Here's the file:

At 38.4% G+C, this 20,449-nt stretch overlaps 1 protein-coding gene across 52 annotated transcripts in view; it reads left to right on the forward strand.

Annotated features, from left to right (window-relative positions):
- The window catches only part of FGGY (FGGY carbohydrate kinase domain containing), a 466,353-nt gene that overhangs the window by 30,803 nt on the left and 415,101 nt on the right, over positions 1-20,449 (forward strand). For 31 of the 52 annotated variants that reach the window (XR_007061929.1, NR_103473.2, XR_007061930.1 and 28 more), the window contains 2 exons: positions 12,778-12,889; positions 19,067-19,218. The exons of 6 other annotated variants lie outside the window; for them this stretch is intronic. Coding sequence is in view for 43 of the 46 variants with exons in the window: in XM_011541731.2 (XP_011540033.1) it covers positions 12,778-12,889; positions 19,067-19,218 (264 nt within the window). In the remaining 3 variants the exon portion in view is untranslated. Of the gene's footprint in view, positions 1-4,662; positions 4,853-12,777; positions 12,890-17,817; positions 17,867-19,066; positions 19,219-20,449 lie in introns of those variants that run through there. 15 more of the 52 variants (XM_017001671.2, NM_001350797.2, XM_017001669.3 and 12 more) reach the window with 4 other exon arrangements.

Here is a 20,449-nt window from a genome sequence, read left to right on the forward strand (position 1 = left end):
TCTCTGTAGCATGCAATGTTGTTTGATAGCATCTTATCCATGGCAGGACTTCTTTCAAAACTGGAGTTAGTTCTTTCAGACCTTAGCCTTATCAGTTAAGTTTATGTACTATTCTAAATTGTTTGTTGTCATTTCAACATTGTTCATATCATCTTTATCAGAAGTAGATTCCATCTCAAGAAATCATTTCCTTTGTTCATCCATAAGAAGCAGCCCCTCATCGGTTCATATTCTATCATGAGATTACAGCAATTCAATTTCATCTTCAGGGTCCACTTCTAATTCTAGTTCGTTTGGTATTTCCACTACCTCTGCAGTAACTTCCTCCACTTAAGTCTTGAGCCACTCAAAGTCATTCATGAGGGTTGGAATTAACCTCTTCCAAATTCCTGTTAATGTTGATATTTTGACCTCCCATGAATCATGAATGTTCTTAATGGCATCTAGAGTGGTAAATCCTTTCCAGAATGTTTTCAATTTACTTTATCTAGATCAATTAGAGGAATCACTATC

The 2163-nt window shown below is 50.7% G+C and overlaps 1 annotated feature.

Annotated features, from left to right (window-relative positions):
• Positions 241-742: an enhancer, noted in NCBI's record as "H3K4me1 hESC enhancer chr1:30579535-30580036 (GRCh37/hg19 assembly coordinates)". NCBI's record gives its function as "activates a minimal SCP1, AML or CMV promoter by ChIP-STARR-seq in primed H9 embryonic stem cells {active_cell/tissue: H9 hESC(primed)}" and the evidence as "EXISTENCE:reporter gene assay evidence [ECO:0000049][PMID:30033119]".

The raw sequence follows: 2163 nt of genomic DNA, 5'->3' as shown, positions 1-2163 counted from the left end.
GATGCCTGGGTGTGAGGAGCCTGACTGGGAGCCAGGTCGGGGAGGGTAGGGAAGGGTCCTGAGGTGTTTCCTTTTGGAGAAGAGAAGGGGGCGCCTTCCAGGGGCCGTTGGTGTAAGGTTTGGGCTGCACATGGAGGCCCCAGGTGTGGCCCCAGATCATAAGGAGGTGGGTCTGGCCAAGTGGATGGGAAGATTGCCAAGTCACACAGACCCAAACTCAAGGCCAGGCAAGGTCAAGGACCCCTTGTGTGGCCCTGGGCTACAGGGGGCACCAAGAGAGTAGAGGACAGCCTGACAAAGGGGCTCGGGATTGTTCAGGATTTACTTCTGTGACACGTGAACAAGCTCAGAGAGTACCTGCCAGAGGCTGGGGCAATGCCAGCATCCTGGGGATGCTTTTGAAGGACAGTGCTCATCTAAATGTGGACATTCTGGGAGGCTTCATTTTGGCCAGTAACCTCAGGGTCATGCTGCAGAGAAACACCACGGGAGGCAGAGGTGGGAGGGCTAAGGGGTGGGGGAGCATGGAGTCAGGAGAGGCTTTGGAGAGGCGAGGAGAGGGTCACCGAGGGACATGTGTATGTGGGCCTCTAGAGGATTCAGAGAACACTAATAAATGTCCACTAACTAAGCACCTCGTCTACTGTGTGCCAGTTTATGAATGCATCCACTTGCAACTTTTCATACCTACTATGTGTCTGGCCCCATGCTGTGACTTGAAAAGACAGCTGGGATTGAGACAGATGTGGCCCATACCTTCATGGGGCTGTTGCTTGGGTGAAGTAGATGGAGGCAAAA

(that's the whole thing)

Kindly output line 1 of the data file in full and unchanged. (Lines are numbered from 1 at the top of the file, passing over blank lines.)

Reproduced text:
At 38.4% G+C, this 20,449-nt stretch overlaps 1 protein-coding gene across 52 annotated transcripts in view; it reads left to right on the forward strand.